Was PERA’s relatively honest self-assessment an aberration?

Following Colorado PERA’s June board meeting, we offered some guarded praise for CEO Greg Smith and his willingness to state publicly that Colorado’s public sector pension plans need substantive fixes if they’re to remain solvent.

Smith said at that June 23 meeting:

“We are already too low. At a 20 percent funded ratio line, you can’t run the risk. Period. Period. Period. We have to move that line. That’s the game. That’s the objective. That’s what has to happen. We’re already bad enough. Action needs to be taken.”

Smith also warned of a potential “death spiral” if pension funds drop below a 20 percent funded level. That’s a very real possibility unless annual returns recover their go-go 90s vigor, contributions increase, retirement ages are raised, or any number of other painful fixes are put in place. (We’re not even mentioning the obvious solution: a transition to a defined contribution system, because that seems at this point like a distant dream).

PERA’s candor was short-lived. On June 28, PERA posted a cheery, sunshine-and-lollipops article on its PERA on the Issues website. Its tone contrasts so starkly with Smith’s assessment just five days earlier that we’re pasting it here in its entirety:

Colorado PERA announced a 7.3 percent investment return, according to its 2016 Comprehensive Annual Financial Report (CAFR) released last week. The total fund—the combined assets of all five PERA member divisions—has now matched or outperformed the policy benchmark set by the PERA Board of Trustees for the one-, three-, five-, and 10-year time periods, net of fees. The long-term investment return for 35 years is 9.8 percent, gross of fees.

Those who have been following along with this year’s PERAtour effort are likely aware that the PERA Board and staff are currently soliciting feedback from PERA members, retirees, employers, and the general public on ways to help reduce PERA’s overall risk profile going forward. In 2016, the PERA Board lowered the long-term investment return assumption to 7.25 percent from 7.5 percent, reflecting their expectations for future market performance. Additionally, the Board conducted an experience study which showed that PERA members are living longer—meaning that PERA must pay benefits for a longer period of time than previously expected. The numbers reported in this year’s CAFR reflect these changes.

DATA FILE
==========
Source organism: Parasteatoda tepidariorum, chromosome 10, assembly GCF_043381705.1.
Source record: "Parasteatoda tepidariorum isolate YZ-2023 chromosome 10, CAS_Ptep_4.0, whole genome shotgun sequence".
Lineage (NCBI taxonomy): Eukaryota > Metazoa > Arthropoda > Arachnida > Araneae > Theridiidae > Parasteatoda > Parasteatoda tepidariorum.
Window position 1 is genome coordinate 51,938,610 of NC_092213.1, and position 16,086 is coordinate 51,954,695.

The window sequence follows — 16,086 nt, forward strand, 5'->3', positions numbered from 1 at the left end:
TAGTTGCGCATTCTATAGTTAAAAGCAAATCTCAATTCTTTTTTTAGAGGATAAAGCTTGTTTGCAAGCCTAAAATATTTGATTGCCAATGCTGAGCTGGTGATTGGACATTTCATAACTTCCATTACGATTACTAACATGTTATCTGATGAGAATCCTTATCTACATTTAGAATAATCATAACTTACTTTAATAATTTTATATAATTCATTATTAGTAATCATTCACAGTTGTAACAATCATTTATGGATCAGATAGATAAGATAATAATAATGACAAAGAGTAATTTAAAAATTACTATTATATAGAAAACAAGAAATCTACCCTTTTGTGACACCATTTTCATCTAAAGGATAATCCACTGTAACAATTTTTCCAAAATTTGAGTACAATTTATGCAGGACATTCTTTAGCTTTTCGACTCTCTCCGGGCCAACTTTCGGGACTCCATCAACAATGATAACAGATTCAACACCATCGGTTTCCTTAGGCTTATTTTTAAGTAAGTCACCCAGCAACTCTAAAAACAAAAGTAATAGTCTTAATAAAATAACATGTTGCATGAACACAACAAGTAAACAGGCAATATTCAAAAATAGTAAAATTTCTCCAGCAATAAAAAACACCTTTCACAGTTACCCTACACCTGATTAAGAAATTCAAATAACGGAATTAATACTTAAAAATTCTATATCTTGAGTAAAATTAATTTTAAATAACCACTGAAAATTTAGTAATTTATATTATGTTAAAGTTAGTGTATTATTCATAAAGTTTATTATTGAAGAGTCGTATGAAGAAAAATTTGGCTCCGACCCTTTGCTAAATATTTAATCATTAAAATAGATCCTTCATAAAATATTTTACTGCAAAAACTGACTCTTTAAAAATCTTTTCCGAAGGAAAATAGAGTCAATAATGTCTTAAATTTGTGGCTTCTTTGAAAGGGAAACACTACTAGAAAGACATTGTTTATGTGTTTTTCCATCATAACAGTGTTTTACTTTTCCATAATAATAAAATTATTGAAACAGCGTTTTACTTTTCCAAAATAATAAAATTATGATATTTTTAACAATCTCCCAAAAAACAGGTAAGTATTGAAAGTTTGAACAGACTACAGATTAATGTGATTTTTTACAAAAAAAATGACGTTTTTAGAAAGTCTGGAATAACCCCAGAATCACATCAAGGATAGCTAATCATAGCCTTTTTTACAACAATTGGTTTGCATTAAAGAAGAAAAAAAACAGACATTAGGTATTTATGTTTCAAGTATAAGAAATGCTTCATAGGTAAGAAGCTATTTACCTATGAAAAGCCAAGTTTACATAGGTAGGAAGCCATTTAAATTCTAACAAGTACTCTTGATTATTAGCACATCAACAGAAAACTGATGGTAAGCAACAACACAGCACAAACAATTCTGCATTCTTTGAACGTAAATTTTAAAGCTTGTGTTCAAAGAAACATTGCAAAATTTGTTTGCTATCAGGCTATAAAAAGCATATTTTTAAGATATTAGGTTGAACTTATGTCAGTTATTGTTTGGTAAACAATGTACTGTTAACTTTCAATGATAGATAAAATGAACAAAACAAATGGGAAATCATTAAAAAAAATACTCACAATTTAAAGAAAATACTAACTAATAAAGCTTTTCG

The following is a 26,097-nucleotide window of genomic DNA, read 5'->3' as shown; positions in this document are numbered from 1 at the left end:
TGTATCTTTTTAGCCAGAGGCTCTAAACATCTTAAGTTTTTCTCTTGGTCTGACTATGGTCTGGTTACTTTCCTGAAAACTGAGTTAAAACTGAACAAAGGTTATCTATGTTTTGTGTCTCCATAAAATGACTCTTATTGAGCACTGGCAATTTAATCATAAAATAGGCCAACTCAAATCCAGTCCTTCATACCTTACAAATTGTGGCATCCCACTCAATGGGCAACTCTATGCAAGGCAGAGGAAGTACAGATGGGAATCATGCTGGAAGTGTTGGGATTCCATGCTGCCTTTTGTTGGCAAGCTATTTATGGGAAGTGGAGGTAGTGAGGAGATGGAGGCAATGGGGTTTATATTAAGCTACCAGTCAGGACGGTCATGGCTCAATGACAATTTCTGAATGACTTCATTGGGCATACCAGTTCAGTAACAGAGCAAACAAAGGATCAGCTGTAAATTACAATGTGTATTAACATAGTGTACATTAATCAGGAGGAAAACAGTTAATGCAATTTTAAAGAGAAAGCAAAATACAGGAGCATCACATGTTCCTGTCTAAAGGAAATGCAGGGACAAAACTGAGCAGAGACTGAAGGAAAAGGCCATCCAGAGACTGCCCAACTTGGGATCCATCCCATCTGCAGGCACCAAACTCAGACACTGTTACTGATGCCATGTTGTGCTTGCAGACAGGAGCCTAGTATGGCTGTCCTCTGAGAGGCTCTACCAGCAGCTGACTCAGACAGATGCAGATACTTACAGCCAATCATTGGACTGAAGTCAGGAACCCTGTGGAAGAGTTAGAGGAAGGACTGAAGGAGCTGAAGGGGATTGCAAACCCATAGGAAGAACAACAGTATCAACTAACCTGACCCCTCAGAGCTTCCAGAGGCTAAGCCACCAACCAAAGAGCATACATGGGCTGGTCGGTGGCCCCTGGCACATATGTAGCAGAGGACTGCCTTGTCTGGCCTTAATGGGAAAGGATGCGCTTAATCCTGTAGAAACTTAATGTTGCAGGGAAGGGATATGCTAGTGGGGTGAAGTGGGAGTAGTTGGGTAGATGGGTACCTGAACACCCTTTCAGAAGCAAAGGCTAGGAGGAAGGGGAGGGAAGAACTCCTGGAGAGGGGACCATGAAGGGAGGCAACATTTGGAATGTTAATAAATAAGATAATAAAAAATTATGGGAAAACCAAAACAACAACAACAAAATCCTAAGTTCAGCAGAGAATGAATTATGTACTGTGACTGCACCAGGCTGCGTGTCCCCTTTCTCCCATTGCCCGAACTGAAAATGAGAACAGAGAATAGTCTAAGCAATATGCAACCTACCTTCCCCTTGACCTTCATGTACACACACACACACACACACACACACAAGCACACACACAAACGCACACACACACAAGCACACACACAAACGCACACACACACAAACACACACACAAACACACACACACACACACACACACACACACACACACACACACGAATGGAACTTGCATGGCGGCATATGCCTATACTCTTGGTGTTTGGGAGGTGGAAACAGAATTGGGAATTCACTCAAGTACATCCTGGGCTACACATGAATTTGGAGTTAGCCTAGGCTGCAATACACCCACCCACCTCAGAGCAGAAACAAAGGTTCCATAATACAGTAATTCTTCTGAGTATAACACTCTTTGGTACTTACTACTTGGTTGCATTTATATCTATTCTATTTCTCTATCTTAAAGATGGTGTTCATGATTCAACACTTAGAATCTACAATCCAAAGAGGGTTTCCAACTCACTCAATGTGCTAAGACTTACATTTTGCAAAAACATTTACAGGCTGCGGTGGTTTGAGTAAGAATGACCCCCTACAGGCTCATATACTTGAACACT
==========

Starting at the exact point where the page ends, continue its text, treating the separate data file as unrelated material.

PERA is required by statute to undergo an annual financial audit overseen by the Office of the State Auditor, and conducted by an external audit firm. On June 22, 2017, the external auditor, CliftonLarsonAllen, reported to the PERA Board’s Audit Committee that they anticipate an unmodified “clean” opinion that the financial statements are presented fairly, in all material respects, for the seventh straight year.

In addition to the annual financial audit, the CAFR has consistently been recognized by the Government Financial Officers Association (GFOA) for excellence in the area of governmental accounting and financial reporting. PERA’s CAFR received this recognition for the 31st straight year in 2016. PERA’s annual CAFR is a wealth of vital information regarding the fund, including details on financial, investment, actuarial, and statistical facts.

Assuming that something similar will be emailed to PERA members, and that relatively few will have paid attention to news coverage of the board meeting, one has to ask what kind of double game PERA is playing here, and why.

Relative candor is fine for an audience of policymakers. But when it comes to the people who might actually suffer if PERA were to implode at some point in the future, let’s just keep spinning the positives and present information that makes it sound as though everything is hunky-dory.

There’s a term for this where we come from. Two-faced.

It’s time for PERA to be straight with its members.

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